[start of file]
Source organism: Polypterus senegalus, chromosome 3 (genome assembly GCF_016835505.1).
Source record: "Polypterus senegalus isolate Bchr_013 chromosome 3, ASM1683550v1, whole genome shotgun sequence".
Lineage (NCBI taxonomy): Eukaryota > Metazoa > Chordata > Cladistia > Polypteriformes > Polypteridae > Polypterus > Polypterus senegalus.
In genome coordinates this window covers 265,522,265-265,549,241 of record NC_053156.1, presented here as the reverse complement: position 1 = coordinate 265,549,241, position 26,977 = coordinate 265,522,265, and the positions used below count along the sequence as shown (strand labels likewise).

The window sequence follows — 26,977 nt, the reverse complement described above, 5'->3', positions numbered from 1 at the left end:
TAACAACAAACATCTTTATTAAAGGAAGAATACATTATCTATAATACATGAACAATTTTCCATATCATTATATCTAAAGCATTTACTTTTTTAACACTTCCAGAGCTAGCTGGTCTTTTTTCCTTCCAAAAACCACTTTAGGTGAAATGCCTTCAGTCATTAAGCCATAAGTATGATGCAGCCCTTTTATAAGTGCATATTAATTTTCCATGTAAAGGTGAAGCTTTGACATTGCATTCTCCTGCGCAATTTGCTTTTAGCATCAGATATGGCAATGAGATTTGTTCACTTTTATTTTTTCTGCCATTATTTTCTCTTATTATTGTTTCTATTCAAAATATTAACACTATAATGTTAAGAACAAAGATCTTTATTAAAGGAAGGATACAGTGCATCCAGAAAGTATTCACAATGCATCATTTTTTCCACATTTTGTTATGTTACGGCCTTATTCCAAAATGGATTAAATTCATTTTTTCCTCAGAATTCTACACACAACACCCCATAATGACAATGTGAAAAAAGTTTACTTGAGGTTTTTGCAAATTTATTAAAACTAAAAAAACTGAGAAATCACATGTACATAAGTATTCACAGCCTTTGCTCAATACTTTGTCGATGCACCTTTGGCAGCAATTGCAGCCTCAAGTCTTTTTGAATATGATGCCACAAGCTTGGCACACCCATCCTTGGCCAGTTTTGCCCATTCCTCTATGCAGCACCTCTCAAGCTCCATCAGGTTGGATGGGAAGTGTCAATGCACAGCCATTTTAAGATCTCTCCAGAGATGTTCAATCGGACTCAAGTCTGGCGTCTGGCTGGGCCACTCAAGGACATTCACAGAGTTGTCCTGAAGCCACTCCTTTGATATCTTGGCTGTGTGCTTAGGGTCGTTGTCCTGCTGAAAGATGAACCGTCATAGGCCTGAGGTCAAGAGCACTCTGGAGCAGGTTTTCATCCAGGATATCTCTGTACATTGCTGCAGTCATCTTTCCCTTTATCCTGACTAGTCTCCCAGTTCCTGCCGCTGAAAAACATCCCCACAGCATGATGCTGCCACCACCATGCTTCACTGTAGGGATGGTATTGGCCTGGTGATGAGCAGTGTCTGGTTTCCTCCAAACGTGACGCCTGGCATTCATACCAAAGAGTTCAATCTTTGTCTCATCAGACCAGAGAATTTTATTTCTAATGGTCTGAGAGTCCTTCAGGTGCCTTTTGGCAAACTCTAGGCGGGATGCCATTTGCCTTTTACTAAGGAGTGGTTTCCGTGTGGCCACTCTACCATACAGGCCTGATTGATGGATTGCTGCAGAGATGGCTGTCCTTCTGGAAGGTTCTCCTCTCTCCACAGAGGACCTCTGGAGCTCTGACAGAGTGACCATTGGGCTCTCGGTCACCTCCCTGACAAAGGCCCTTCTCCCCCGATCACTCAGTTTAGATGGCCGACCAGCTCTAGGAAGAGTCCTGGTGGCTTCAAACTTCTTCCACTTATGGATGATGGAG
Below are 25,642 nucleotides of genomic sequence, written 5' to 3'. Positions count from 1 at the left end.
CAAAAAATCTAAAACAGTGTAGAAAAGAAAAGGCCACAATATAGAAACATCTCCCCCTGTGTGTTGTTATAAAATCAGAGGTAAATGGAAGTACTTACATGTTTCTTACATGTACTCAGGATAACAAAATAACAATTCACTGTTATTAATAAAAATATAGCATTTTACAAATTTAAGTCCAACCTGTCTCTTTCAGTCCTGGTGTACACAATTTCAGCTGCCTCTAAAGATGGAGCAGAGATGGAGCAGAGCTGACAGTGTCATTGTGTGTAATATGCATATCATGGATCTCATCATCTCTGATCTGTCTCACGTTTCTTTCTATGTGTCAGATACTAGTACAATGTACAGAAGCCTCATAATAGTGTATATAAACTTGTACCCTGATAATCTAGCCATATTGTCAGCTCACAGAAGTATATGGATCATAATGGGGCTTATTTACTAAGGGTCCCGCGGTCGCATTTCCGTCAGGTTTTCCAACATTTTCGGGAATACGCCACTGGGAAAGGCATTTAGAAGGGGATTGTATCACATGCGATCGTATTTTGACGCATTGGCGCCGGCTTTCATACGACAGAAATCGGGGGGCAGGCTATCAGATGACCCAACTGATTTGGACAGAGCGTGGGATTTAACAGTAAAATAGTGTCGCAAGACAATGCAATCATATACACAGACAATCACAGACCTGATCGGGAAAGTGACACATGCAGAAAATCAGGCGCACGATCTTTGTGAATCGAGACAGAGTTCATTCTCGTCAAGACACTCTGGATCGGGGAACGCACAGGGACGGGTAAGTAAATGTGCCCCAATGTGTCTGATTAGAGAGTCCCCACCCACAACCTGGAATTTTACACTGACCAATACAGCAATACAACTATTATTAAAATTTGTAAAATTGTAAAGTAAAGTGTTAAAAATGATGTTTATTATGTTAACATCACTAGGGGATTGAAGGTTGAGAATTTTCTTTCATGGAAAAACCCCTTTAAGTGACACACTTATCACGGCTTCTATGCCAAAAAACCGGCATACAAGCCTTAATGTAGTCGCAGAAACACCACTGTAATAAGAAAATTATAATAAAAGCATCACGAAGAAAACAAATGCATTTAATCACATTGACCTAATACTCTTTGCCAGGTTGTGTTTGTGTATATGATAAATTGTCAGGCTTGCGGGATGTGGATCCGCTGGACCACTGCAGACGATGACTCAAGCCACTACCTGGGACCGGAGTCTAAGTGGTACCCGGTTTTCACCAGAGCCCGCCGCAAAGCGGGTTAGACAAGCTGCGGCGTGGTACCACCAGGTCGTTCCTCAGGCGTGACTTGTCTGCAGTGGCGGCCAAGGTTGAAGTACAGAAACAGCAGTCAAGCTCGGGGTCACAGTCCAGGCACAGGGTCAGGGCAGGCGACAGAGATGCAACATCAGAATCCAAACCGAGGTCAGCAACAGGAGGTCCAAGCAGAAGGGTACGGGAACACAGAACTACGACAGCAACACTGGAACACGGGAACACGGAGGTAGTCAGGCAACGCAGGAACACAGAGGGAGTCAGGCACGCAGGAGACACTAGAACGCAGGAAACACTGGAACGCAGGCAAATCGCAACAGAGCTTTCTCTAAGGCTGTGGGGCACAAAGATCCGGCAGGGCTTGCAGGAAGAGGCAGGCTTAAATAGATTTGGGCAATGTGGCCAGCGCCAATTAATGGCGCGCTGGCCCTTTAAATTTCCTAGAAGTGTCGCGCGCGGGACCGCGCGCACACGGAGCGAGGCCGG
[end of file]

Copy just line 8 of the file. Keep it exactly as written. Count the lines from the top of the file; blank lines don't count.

CAAAAAATCTAAAACAGTGTAGAAAAGAAAAGGCCACAATATAGAAACATCTCCCCCTGTGTGTTGTTATAAAATCAGAGGTAAATGGAAGTACTTACATGTTTCTTACATGTACTCAGGATAACAAAATAACAATTCACTGTTATTAATAAAAATATAGCATTTTACAAATTTAAGTCCAACCTGTCTCTTTCAGTCCTGGTGTACACAATTTCAGCTGCCTCTAAAGATGGAGCAGAGATGGAGCAGAGCTGACAGTGTCATTGTGTGTAATATGCATATCATGGATCTCATCATCTCTGATCTGTCTCACGTTTCTTTCTATGTGTCAGATACTAGTACAATGTACAGAAGCCTCATAATAGTGTATATAAACTTGTACCCTGATAATCTAGCCATATTGTCAGCTCACAGAAGTATATGGATCATAATGGGGCTTATTTACTAAGGGTCCCGCGGTCGCATTTCCGTCAGGTTTTCCAACATTTTCGGGAATACGCCACTGGGAAAGGCATTTAGAAGGGGATTGTATCACATGCGATCGTATTTTGACGCATTGGCGCCGGCTTTCATACGACAGAAATCGGGGGGCAGGCTATCAGATGACCCAACTGATTTGGACAGAGCGTGGGATTTAACAGTAAAATAGTGTCGCAAGACAATGCAATCATATACACAGACAATCACAGACCTGATCGGGAAAGTGACACATGCAGAAAATCAGGCGCACGATCTTTGTGAATCGAGACAGAGTTCATTCTCGTCAAGACACTCTGGATCGGGGAACGCACAGGGACGGGTAAGTAAATGTGCCCCAATGTGTCTGATTAGAGAGTCCCCACCCACAACCTGGAATTTTACACTGACCAATACAGCAATACAACTATTATTAAAATTTGTAAAATTGTAAAGTAAAGTGTTAAAAATGATGTTTATTATGTTAACATCACTAGGGGATTGAAGGTTGAGAATTTTCTTTCATGGAAAAACCCCTTTAAGTGACACACTTATCACGGCTTCTATGCCAAAAAACCGGCATACAAGCCTTAATGTAGTCGCAGAAACACCACTGTAATAAGAAAATTATAATAAAAGCATCACGAAGAAAACAAATGCATTTAATCACATTGACCTAATACTCTTTGCCAGGTTGTGTTTGTGTATATGATAAATTGTCAGGCTTGCGGGATGTGGATCCGCTGGACCACTGCAGACGATGACTCAAGCCACTACCTGGGACCGGAGTCTAAGTGGTACCCGGTTTTCACCAGAGCCCGCCGCAAAGCGGGTTAGACAAGCTGCGGCGTGGTACCACCAGGTCGTTCCTCAGGCGTGACTTGTCTGCAGTGGCGGCCAAGGTTGAAGTACAGAAACAGCAGTCAAGCTCGGGGTCACAGTCCAGGCACAGGGTCAGGGCAGGCGACAGAGATGCAACATCAGAATCCAAACCGAGGTCAGCAACAGGAGGTCCAAGCAGAAGGGTACGGGAACACAGAACTACGACAGCAACACTGGAACACGGGAACACGGAGGTAGTCAGGCAACGCAGGAACACAGAGGGAGTCAGGCACGCAGGAGACACTAGAACGCAGGAAACACTGGAACGCAGGCAAATCGCAACAGAGCTTTCTCTAAGGCTGTGGGGCACAAAGATCCGGCAGGGCTTGCAGGAAGAGGCAGGCTTAAATAGATTTGGGCAATGTGGCCAGCGCCAATTAATGGCGCGCTGGCCCTTTAAATTTCCTAGAAGTGTCGCGCGCGGGACCGCGCGCACACGGAGCGAGGCCGG